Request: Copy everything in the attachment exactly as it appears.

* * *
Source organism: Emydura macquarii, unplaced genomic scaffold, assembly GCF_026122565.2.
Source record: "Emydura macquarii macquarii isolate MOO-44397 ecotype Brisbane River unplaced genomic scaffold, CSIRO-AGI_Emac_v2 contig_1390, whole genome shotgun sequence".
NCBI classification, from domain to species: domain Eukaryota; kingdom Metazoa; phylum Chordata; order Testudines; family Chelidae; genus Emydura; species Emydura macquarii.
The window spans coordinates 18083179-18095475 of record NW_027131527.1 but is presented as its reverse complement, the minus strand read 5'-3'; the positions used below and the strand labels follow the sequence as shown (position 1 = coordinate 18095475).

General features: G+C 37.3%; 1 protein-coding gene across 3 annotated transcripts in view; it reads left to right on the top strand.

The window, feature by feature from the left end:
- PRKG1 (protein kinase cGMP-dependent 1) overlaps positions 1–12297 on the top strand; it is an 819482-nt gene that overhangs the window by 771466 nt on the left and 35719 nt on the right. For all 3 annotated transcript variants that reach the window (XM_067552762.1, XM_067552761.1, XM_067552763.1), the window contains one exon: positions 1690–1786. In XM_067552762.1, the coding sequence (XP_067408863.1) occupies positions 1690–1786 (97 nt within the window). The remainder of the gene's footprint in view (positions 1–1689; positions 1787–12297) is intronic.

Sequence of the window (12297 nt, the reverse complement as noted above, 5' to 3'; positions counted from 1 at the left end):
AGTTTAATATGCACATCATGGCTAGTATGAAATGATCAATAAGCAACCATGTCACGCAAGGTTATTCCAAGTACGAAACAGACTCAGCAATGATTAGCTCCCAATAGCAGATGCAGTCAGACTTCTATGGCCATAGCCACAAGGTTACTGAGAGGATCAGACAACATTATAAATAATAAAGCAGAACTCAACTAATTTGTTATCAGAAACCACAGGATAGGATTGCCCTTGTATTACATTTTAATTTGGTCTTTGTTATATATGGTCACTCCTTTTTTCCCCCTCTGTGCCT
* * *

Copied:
Source organism: Emydura macquarii, unplaced genomic scaffold, assembly GCF_026122565.2.
Source record: "Emydura macquarii macquarii isolate MOO-44397 ecotype Brisbane River unplaced genomic scaffold, CSIRO-AGI_Emac_v2 contig_1390, whole genome shotgun sequence".
NCBI classification, from domain to species: domain Eukaryota; kingdom Metazoa; phylum Chordata; order Testudines; family Chelidae; genus Emydura; species Emydura macquarii.
The window spans coordinates 18083179-18095475 of record NW_027131527.1 but is presented as its reverse complement, the minus strand read 5'-3'; the positions used below and the strand labels follow the sequence as shown (position 1 = coordinate 18095475).

General features: G+C 37.3%; 1 protein-coding gene across 3 annotated transcripts in view; it reads left to right on the top strand.

The window, feature by feature from the left end:
- PRKG1 (protein kinase cGMP-dependent 1) overlaps positions 1–12297 on the top strand; it is an 819482-nt gene that overhangs the window by 771466 nt on the left and 35719 nt on the right. For all 3 annotated transcript variants that reach the window (XM_067552762.1, XM_067552761.1, XM_067552763.1), the window contains one exon: positions 1690–1786. In XM_067552762.1, the coding sequence (XP_067408863.1) occupies positions 1690–1786 (97 nt within the window). The remainder of the gene's footprint in view (positions 1–1689; positions 1787–12297) is intronic.

Sequence of the window (12297 nt, the reverse complement as noted above, 5' to 3'; positions counted from 1 at the left end):
AGTTTAATATGCACATCATGGCTAGTATGAAATGATCAATAAGCAACCATGTCACGCAAGGTTATTCCAAGTACGAAACAGACTCAGCAATGATTAGCTCCCAATAGCAGATGCAGTCAGACTTCTATGGCCATAGCCACAAGGTTACTGAGAGGATCAGACAACATTATAAATAATAAAGCAGAACTCAACTAATTTGTTATCAGAAACCACAGGATAGGATTGCCCTTGTATTACATTTTAATTTGGTCTTTGTTATATATGGTCACTCCTTTTTTCCCCCTCTGTGCCT